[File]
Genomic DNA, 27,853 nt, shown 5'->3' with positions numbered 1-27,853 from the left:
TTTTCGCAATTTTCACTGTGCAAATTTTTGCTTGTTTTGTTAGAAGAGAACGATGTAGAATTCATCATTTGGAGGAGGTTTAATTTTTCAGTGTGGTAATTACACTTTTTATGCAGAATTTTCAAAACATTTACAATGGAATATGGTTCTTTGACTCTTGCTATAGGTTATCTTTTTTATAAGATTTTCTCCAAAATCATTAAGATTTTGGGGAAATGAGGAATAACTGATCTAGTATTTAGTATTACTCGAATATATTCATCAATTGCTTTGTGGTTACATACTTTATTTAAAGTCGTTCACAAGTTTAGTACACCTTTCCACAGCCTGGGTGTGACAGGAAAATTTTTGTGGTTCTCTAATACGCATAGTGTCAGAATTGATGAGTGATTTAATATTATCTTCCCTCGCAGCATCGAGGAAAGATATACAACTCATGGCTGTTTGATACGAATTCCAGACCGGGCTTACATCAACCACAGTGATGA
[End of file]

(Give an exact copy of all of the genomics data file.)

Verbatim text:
Genomic DNA, 27,853 nt, shown 5'->3' with positions numbered 1-27,853 from the left:
TTTTCGCAATTTTCACTGTGCAAATTTTTGCTTGTTTTGTTAGAAGAGAACGATGTAGAATTCATCATTTGGAGGAGGTTTAATTTTTCAGTGTGGTAATTACACTTTTTATGCAGAATTTTCAAAACATTTACAATGGAATATGGTTCTTTGACTCTTGCTATAGGTTATCTTTTTTATAAGATTTTCTCCAAAATCATTAAGATTTTGGGGAAATGAGGAATAACTGATCTAGTATTTAGTATTACTCGAATATATTCATCAATTGCTTTGTGGTTACATACTTTATTTAAAGTCGTTCACAAGTTTAGTACACCTTTCCACAGCCTGGGTGTGACAGGAAAATTTTTGTGGTTCTCTAATACGCATAGTGTCAGAATTGATGAGTGATTTAATATTATCTTCCCTCGCAGCATCGAGGAAAGATATACAACTCATGGCTGTTTGATACGAATTCCAGACCGGGCTTACATCAACCACAGTGATGA